So, you can both listen, and learn!
Buconero117, that sounds like Summit!
In a small town where I lived there was a store that sold Audio Aero, Rega, entry-level Marantz. and Proac. Auditioning equipment in an artificial in-store environment proved to be of no value, it never sounded the same way as in one's own home. So, buying on internet used and reselling what didn't work was the only viable option. Ironically, after many years of merry-go-round, I ended up with my final system of Marantz Reference and Proac, bought on internet new and at a very good discount that the local dealer could never touch. So, go figure...
Buconero117--I've been to the second floor and, sadly, it is as bad as you say. But I have had much better experiences at the other NJ high end dealers. Some will let you take the gear home over the weekend for an audition in your system, which takes the guess work out of the equation. Having said that, several of my purchases over the past few years have been dealer direct (with a thirty day trial) and I have been happy with that approach since I get to buy new (with warranty), get to try first (because you really need to know how a piece of equipment sounds in YOUR room and system) and get to save money (because bypassing the dealers gets you more for your audio dollars).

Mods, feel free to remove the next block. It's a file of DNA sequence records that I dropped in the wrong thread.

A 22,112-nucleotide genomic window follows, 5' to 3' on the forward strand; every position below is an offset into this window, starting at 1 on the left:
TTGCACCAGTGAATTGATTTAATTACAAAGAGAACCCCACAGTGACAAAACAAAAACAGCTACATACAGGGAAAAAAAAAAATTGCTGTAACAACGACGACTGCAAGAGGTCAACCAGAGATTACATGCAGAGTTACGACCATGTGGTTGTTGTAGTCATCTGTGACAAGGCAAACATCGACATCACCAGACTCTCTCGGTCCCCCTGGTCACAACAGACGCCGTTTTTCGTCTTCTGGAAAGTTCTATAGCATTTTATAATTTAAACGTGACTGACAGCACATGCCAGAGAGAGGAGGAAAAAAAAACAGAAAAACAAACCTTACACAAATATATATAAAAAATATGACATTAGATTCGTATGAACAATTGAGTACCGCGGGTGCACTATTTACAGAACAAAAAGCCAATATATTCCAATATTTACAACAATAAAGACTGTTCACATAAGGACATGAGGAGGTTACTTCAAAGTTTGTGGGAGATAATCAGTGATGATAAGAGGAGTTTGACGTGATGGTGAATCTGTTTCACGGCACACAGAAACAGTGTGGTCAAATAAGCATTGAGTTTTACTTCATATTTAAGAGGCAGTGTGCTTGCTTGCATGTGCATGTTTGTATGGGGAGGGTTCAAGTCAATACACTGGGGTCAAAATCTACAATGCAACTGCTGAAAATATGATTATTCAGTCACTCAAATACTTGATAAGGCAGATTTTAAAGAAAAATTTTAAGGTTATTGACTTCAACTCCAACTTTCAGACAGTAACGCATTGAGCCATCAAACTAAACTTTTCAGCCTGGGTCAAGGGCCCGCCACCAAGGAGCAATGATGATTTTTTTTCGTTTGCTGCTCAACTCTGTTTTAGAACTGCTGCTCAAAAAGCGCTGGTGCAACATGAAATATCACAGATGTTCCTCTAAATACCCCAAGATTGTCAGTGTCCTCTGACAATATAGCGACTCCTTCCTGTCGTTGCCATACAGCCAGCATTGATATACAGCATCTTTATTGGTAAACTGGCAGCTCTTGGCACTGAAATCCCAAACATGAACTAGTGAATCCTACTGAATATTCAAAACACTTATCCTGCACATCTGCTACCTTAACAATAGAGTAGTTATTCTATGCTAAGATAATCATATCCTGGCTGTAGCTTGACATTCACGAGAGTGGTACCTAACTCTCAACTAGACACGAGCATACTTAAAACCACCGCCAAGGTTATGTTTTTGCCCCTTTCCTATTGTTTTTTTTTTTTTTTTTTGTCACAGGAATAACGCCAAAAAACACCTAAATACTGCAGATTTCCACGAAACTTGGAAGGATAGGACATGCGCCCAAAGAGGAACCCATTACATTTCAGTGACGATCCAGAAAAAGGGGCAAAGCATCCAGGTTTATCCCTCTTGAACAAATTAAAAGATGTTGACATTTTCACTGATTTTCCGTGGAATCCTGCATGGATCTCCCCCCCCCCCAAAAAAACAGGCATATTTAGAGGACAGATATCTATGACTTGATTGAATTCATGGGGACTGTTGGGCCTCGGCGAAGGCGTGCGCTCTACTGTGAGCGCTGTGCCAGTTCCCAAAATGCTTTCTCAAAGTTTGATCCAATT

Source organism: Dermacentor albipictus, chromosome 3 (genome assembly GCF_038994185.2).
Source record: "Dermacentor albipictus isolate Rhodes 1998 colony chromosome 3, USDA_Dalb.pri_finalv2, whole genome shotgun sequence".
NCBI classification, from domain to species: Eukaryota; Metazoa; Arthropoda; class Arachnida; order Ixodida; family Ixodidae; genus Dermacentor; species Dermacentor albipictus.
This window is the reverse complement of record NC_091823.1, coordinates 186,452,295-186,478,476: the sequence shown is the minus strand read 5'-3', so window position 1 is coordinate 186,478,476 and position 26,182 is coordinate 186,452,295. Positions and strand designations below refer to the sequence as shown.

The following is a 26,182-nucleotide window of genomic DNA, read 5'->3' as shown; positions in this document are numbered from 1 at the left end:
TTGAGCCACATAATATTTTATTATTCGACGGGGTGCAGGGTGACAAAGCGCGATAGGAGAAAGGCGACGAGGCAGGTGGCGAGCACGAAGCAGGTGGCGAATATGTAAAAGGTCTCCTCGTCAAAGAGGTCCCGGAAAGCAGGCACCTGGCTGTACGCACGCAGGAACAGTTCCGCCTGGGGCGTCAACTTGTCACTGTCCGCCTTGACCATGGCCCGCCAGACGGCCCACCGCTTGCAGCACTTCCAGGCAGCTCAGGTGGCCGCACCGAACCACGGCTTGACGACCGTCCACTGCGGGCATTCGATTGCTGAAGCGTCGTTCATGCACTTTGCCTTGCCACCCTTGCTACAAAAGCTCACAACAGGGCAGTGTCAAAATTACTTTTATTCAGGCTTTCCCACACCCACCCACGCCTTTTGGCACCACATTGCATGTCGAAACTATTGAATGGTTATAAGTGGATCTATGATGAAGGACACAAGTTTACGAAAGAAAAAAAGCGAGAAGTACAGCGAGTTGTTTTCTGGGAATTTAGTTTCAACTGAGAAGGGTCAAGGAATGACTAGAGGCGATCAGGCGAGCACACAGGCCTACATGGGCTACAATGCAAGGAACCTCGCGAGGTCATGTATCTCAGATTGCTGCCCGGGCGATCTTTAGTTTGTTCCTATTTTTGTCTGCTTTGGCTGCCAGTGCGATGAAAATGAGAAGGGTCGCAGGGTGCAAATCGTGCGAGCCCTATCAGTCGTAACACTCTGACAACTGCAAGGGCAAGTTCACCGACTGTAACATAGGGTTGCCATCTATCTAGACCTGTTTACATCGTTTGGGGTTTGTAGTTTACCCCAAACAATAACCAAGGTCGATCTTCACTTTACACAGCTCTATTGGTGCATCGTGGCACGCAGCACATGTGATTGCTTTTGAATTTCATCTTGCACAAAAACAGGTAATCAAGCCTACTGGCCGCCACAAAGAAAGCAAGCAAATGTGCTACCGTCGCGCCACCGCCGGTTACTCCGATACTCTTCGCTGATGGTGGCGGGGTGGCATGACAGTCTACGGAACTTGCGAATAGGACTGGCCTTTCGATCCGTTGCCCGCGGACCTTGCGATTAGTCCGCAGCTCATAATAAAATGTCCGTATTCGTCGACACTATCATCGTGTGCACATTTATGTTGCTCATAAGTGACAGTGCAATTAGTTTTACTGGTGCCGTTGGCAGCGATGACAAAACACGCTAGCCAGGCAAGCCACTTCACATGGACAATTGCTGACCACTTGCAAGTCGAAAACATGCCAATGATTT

I too feel your pain. Luckily, I travel on business and take every opportunity to seek out a B&M operation in every town/city.
I'm with John on this one home is where it's at. I've been Agon for 12 years now and the combo of buying used gear and trying it at home, or borrowing pieces to take home from my local retailer has served me well. Pretty sure that over the years of buying and selling here I have pretty much broken even from my original purchases and along the way tried many different pieces. It's fun, not really that hard to do, and there is no telling what a piece of gear really sounds like until you get it home. That being said having a good retailer nearby is a huge plus and I am blessed to have Deja Vu Audio nearby, plus a few other decent stores in the DC area.
Buconcero, Rcprince, Dodgealum,
I also visited the second floor as they advertised Wavelength Audio products.
I was cheerfully greeted. Upon my query about Wavelength, was brought over to see their Brick Dac. When I explained that I was actually interested in amplifiers, the salesman said "we don't carry those" and walked away.
I was the only costumer in the store at the time.
Needless to say I ended up buying two pairs here.
I am now a very happy, multiple return costumer, here.
The Soundstation Bartlesville OK is another excellent store in your state
Since the hi-end model shifted to making a lot of money off each unit from making a decent amount off more units, stores can only operate in places with a large amount of fools with a lot of money. In the USA this means the financial centers like NYC, SF and CHI.
Nice one, Schubert. So all those who shop at hi-end stores are fools with a lot of money? Pretty broad brush, I would say.